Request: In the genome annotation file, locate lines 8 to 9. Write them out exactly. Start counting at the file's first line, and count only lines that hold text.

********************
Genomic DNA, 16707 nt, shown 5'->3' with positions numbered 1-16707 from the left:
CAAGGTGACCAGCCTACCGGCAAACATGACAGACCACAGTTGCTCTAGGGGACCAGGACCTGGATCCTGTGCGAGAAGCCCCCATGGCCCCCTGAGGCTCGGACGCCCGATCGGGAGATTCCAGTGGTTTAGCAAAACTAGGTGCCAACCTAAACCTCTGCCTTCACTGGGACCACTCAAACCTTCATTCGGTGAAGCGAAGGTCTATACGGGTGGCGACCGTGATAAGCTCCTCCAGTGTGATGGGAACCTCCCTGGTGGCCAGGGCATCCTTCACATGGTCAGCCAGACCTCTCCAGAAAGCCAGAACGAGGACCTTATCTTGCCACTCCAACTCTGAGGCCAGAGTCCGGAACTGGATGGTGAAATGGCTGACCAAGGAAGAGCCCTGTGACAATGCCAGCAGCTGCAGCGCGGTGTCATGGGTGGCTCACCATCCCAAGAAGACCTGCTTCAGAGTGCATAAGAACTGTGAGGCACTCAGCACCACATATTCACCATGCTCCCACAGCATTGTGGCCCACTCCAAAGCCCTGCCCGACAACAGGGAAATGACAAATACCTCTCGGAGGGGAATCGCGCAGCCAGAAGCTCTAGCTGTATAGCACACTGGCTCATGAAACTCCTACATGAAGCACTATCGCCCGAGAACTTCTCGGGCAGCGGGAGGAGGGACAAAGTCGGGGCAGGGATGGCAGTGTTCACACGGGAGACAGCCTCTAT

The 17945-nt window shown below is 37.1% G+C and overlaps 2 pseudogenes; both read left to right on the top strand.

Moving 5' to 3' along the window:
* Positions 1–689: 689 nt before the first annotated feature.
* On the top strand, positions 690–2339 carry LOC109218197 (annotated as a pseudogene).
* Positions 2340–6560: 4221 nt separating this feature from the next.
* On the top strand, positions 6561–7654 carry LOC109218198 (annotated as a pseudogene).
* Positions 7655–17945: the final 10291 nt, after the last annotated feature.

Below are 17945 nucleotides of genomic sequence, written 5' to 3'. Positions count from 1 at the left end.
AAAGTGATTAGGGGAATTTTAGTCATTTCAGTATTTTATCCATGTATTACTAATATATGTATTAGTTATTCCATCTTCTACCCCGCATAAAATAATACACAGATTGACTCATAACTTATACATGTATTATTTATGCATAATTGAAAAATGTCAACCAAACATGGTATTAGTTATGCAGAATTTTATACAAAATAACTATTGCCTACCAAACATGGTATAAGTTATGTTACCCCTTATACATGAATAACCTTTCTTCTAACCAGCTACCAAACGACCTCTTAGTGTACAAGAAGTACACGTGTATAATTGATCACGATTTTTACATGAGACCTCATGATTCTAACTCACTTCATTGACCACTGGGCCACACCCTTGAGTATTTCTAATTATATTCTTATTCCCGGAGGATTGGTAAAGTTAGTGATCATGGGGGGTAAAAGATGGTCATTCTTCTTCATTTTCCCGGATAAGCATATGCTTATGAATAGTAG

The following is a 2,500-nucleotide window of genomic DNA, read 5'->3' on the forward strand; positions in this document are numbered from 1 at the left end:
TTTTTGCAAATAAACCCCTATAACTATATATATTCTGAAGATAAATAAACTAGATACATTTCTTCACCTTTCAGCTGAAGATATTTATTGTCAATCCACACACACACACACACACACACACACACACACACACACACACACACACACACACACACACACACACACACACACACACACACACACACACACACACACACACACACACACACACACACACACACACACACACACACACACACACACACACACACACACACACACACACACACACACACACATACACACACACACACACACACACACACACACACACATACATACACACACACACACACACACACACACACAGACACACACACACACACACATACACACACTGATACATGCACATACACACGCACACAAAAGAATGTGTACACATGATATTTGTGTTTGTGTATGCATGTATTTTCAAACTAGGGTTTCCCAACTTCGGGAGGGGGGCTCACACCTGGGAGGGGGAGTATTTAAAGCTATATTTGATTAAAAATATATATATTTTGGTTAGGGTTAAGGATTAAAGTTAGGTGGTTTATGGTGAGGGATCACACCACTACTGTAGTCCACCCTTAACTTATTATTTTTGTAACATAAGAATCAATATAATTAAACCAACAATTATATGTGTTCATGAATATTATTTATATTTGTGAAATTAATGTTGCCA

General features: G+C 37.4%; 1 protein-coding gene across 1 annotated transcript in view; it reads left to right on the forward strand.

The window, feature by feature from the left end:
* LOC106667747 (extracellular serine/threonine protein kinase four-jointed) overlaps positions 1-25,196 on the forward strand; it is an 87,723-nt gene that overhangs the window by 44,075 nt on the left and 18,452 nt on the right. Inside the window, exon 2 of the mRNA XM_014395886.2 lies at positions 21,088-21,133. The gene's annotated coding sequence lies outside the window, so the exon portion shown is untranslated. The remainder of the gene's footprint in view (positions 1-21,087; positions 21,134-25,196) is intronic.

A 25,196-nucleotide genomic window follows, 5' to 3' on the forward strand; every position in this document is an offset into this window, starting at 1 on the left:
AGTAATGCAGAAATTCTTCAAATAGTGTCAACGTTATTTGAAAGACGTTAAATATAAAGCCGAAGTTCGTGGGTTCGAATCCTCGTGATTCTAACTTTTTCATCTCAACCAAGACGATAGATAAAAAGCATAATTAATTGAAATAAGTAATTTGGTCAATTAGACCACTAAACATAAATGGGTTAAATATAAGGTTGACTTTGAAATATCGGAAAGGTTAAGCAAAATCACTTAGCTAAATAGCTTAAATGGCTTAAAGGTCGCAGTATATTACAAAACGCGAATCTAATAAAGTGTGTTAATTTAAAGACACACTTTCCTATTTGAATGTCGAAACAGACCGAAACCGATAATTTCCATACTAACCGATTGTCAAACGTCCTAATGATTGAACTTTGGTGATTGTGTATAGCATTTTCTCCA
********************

* On the top strand, positions 6561–7654 carry LOC109218198 (annotated as a pseudogene).
* Positions 7655–17945: the final 10291 nt, after the last annotated feature.